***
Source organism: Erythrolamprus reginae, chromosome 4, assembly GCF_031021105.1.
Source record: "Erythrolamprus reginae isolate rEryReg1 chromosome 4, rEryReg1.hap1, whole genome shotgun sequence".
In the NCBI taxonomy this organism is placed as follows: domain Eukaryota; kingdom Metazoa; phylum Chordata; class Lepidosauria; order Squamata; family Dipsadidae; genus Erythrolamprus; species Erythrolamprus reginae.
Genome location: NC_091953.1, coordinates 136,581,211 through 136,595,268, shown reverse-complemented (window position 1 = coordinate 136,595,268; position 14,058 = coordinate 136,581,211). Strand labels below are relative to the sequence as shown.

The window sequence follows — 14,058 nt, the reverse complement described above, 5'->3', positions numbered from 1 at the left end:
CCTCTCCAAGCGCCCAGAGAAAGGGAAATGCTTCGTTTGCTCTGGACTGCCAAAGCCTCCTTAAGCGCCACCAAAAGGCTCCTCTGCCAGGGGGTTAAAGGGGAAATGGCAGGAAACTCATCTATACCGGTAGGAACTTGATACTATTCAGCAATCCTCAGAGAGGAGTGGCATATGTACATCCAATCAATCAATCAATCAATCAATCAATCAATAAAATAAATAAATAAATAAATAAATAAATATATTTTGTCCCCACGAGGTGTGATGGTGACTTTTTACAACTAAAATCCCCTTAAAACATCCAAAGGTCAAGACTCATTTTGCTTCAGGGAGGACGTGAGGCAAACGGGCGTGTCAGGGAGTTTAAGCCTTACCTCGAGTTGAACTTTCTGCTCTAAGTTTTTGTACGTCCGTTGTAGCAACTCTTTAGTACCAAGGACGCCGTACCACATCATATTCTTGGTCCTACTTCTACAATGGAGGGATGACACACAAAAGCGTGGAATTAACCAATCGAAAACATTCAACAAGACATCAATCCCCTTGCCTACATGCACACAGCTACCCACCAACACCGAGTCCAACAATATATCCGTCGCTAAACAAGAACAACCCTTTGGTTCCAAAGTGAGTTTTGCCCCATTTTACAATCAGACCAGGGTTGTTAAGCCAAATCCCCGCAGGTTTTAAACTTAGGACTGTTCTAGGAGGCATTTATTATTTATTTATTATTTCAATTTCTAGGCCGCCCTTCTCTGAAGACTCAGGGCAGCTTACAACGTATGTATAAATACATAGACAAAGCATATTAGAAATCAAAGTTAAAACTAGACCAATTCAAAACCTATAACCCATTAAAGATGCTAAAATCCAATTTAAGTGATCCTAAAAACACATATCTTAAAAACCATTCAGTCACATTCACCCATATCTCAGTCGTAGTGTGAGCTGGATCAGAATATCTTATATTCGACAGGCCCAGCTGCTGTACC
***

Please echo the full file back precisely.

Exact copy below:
Source organism: Erythrolamprus reginae, chromosome 4, assembly GCF_031021105.1.
Source record: "Erythrolamprus reginae isolate rEryReg1 chromosome 4, rEryReg1.hap1, whole genome shotgun sequence".
In the NCBI taxonomy this organism is placed as follows: domain Eukaryota; kingdom Metazoa; phylum Chordata; class Lepidosauria; order Squamata; family Dipsadidae; genus Erythrolamprus; species Erythrolamprus reginae.
Genome location: NC_091953.1, coordinates 136,581,211 through 136,595,268, shown reverse-complemented (window position 1 = coordinate 136,595,268; position 14,058 = coordinate 136,581,211). Strand labels below are relative to the sequence as shown.

The window sequence follows — 14,058 nt, the reverse complement described above, 5'->3', positions numbered from 1 at the left end:
CCTCTCCAAGCGCCCAGAGAAAGGGAAATGCTTCGTTTGCTCTGGACTGCCAAAGCCTCCTTAAGCGCCACCAAAAGGCTCCTCTGCCAGGGGGTTAAAGGGGAAATGGCAGGAAACTCATCTATACCGGTAGGAACTTGATACTATTCAGCAATCCTCAGAGAGGAGTGGCATATGTACATCCAATCAATCAATCAATCAATCAATCAATCAATAAAATAAATAAATAAATAAATAAATAAATATATTTTGTCCCCACGAGGTGTGATGGTGACTTTTTACAACTAAAATCCCCTTAAAACATCCAAAGGTCAAGACTCATTTTGCTTCAGGGAGGACGTGAGGCAAACGGGCGTGTCAGGGAGTTTAAGCCTTACCTCGAGTTGAACTTTCTGCTCTAAGTTTTTGTACGTCCGTTGTAGCAACTCTTTAGTACCAAGGACGCCGTACCACATCATATTCTTGGTCCTACTTCTACAATGGAGGGATGACACACAAAAGCGTGGAATTAACCAATCGAAAACATTCAACAAGACATCAATCCCCTTGCCTACATGCACACAGCTACCCACCAACACCGAGTCCAACAATATATCCGTCGCTAAACAAGAACAACCCTTTGGTTCCAAAGTGAGTTTTGCCCCATTTTACAATCAGACCAGGGTTGTTAAGCCAAATCCCCGCAGGTTTTAAACTTAGGACTGTTCTAGGAGGCATTTATTATTTATTTATTATTTCAATTTCTAGGCCGCCCTTCTCTGAAGACTCAGGGCAGCTTACAACGTATGTATAAATACATAGACAAAGCATATTAGAAATCAAAGTTAAAACTAGACCAATTCAAAACCTATAACCCATTAAAGATGCTAAAATCCAATTTAAGTGATCCTAAAAACACATATCTTAAAAACCATTCAGTCACATTCACCCATATCTCAGTCGTAGTGTGAGCTGGATCAGAATATCTTATATTCGACAGGCCCAGCTGCTGTACC